Monday, March 13, 2006

He's Not the Right Man

Paul Krugman provides some "straight talk" about John McCain, in his NYT column, The Right's Man, in which he tries to debunk the McCain Myth of Moderation.

Krugman's column is timely, in light of articles such as the one that appeared in the Philadelphia Inquirer, McCain status rising for '08?. Steven Thomma analyzes the political landscape for McCain, noting that "[t]he conventional wisdom of the moment - that McCain could win the general election but not the Republican nomination, because conservatives oppose him - may be changing." What is implicit, but not discussed in the piece, is the fact that McCain would benefit from Democratic and Independent voters in the general election. The article itself focuses on his repairing his image with the conservative contingent of the Republican party. He apparently already has his Democratic base locked.

Both sides need to reconsider McCain. As Krugman explains, he doesn't need a make-over. Rather, as he observes:

The bottom line is that Mr. McCain isn't a moderate; he's a man of the hard right. How far right? A statistical analysis of Mr. McCain's recent voting record, available at, ranks him as the Senate's third most conservative member.

* * * *

So here's what you need to know about John McCain.

He isn't a straight talker. His flip-flopping on tax cuts, his call to send troops we don't have to Iraq and his endorsement of the South Dakota anti-abortion legislation even while claiming that he would find a way around that legislation's central provision show that he's a politician as slippery and evasive as, well, George W. Bush.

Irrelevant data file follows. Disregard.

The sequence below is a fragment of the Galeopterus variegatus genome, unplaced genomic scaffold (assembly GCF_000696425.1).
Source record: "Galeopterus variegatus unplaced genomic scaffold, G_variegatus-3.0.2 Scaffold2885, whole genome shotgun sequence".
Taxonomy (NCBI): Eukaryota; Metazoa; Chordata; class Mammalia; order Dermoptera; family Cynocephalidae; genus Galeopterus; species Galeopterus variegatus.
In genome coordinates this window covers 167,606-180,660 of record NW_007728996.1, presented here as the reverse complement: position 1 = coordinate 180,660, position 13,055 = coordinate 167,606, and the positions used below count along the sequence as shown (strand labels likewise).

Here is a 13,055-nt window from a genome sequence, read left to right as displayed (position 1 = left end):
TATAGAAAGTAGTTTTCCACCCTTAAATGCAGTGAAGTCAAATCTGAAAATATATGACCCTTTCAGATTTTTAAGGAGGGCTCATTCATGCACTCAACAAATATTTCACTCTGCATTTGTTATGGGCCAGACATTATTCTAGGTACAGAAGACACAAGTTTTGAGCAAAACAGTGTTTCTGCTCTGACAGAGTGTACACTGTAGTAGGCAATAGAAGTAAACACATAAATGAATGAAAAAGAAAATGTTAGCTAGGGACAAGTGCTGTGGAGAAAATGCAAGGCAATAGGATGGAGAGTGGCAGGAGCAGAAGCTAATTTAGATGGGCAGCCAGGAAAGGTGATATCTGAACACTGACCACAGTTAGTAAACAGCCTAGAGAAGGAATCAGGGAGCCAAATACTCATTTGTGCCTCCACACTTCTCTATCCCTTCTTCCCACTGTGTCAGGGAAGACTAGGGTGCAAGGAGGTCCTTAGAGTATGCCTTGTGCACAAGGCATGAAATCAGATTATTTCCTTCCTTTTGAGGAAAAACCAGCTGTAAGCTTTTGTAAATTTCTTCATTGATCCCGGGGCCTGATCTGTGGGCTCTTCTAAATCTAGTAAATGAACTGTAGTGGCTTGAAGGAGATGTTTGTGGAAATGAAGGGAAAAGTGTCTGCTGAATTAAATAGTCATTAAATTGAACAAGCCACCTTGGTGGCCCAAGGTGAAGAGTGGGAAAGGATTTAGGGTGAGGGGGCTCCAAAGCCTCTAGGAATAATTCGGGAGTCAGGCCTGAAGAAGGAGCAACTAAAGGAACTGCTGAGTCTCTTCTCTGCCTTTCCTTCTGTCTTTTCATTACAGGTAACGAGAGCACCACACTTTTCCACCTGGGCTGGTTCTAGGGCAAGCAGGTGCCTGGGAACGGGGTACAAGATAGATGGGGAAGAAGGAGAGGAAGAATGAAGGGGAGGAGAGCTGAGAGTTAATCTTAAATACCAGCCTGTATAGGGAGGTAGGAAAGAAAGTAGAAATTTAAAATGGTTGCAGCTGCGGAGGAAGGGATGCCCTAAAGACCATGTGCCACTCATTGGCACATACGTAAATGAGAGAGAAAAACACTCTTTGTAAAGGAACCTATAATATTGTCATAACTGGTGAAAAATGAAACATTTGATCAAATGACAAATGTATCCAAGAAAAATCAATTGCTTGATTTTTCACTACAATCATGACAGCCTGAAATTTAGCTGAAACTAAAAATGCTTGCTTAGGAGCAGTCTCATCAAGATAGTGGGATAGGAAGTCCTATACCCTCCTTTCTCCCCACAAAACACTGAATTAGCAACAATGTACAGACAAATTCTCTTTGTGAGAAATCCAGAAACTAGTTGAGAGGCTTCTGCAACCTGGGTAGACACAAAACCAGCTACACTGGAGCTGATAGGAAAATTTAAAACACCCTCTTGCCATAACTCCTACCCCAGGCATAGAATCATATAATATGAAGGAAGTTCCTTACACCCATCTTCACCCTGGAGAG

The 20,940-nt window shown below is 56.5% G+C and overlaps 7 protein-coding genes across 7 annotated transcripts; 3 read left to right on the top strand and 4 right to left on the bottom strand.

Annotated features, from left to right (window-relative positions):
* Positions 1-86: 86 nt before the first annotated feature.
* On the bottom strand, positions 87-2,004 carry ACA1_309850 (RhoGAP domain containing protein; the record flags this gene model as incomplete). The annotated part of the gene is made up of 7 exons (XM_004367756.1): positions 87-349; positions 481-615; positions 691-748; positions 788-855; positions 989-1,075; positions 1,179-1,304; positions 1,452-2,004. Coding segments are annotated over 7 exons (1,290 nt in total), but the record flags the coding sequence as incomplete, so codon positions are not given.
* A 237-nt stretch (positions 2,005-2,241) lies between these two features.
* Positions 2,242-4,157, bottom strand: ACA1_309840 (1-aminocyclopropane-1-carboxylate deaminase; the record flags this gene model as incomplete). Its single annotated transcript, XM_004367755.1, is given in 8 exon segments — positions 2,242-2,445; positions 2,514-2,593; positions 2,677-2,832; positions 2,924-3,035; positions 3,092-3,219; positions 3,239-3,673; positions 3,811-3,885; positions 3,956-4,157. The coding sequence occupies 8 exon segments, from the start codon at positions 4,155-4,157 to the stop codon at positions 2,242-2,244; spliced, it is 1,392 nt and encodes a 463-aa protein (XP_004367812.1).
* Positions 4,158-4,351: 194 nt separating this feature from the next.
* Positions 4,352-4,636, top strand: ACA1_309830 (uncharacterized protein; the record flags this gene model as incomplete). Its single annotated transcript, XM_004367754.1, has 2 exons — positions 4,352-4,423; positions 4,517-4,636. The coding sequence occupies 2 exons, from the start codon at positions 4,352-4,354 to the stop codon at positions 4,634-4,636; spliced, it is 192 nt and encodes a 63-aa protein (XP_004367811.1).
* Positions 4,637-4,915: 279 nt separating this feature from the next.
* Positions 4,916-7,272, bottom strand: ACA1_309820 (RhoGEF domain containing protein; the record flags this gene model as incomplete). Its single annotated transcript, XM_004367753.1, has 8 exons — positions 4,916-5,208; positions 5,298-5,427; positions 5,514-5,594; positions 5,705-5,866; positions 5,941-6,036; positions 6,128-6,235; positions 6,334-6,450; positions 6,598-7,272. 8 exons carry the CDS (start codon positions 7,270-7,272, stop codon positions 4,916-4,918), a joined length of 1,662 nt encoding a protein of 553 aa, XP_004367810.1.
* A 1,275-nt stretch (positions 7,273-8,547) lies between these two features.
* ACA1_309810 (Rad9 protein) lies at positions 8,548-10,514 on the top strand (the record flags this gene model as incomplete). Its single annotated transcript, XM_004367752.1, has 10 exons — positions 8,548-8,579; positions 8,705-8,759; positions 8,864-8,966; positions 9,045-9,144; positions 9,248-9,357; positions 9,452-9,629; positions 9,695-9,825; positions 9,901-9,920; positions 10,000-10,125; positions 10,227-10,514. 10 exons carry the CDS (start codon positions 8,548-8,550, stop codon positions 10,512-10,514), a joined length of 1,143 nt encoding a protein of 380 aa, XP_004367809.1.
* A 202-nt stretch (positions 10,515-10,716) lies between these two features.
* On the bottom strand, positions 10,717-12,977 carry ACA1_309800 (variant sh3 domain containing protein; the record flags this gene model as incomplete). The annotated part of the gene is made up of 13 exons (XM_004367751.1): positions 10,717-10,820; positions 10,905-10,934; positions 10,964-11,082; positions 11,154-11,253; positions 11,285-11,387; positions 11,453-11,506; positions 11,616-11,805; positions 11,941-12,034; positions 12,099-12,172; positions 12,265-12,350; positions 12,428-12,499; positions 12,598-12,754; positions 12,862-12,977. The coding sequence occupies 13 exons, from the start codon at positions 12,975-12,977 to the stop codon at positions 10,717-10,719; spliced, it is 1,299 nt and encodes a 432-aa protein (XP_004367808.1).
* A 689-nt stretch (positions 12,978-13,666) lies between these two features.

He isn't a moderate. Mr. McCain's policy positions and Senate votes don't just place him at the right end of America's political spectrum; they place him in the right wing of the Republican Party.

And he isn't a maverick, at least not when it counts. When the cameras are rolling, Mr. McCain can sometimes be seen striking a brave pose of opposition to the White House. But when it matters, when the Bush administration's ability to do whatever it wants is at stake, Mr. McCain always toes the party line.

It's worth recalling that during the 2000 election campaign George W. Bush was widely portrayed by the news media both as a moderate and as a straight-shooter. As Mr. Bush has said, "Fool me once, shame on -— shame on you. Fool me -— you can't get fooled again."
My opinion of McCain has been voiced in The Company You Keep and Not the Real McCoy. McCain is a conservative all dressed up in moderate clothing.

Dick Polman, the political analyst for the Inquirer, also describes McCain and Bush: Politics' odd couple. He's at the Southern Republican Leadership Conference and he observes the delicate dance that McCain is engaged in, balancing the need to placate the conservatives while not alienating the moderates who are already in his corner. I just hope he's not a good dancer.

(For those with access to the NYT column, it can be found reprinted at the Economist's View)

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